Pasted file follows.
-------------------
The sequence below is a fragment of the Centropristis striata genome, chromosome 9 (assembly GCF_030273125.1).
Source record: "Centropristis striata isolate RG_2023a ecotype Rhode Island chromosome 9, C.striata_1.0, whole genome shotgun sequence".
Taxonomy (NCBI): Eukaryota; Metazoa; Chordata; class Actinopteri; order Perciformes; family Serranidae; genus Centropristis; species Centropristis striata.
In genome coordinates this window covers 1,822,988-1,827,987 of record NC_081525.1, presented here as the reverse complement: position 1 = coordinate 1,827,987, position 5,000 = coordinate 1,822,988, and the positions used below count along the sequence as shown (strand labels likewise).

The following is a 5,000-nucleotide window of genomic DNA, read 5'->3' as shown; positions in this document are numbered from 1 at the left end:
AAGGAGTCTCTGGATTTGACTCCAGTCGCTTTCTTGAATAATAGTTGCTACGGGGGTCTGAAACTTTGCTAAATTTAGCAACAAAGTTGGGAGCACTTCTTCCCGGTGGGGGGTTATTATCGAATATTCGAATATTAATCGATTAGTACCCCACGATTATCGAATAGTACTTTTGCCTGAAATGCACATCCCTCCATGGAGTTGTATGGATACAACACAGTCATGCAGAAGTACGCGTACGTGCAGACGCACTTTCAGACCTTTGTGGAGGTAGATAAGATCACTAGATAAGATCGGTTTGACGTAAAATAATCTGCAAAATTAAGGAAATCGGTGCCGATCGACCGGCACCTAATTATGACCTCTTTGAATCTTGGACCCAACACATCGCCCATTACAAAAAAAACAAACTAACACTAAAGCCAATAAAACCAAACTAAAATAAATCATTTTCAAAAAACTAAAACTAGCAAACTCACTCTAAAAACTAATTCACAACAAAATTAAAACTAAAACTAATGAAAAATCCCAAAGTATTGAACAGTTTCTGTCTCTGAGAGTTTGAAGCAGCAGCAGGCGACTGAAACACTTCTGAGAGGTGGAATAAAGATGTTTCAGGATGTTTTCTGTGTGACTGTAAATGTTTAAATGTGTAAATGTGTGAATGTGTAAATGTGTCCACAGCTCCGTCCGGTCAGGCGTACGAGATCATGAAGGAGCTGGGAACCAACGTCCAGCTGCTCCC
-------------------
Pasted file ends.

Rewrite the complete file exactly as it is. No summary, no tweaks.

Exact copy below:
The sequence below is a fragment of the Centropristis striata genome, chromosome 9 (assembly GCF_030273125.1).
Source record: "Centropristis striata isolate RG_2023a ecotype Rhode Island chromosome 9, C.striata_1.0, whole genome shotgun sequence".
Taxonomy (NCBI): Eukaryota; Metazoa; Chordata; class Actinopteri; order Perciformes; family Serranidae; genus Centropristis; species Centropristis striata.
In genome coordinates this window covers 1,822,988-1,827,987 of record NC_081525.1, presented here as the reverse complement: position 1 = coordinate 1,827,987, position 5,000 = coordinate 1,822,988, and the positions used below count along the sequence as shown (strand labels likewise).

The following is a 5,000-nucleotide window of genomic DNA, read 5'->3' as shown; positions in this document are numbered from 1 at the left end:
AAGGAGTCTCTGGATTTGACTCCAGTCGCTTTCTTGAATAATAGTTGCTACGGGGGTCTGAAACTTTGCTAAATTTAGCAACAAAGTTGGGAGCACTTCTTCCCGGTGGGGGGTTATTATCGAATATTCGAATATTAATCGATTAGTACCCCACGATTATCGAATAGTACTTTTGCCTGAAATGCACATCCCTCCATGGAGTTGTATGGATACAACACAGTCATGCAGAAGTACGCGTACGTGCAGACGCACTTTCAGACCTTTGTGGAGGTAGATAAGATCACTAGATAAGATCGGTTTGACGTAAAATAATCTGCAAAATTAAGGAAATCGGTGCCGATCGACCGGCACCTAATTATGACCTCTTTGAATCTTGGACCCAACACATCGCCCATTACAAAAAAAACAAACTAACACTAAAGCCAATAAAACCAAACTAAAATAAATCATTTTCAAAAAACTAAAACTAGCAAACTCACTCTAAAAACTAATTCACAACAAAATTAAAACTAAAACTAATGAAAAATCCCAAAGTATTGAACAGTTTCTGTCTCTGAGAGTTTGAAGCAGCAGCAGGCGACTGAAACACTTCTGAGAGGTGGAATAAAGATGTTTCAGGATGTTTTCTGTGTGACTGTAAATGTTTAAATGTGTAAATGTGTGAATGTGTAAATGTGTCCACAGCTCCGTCCGGTCAGGCGTACGAGATCATGAAGGAGCTGGGAACCAACGTCCAGCTGCTCCC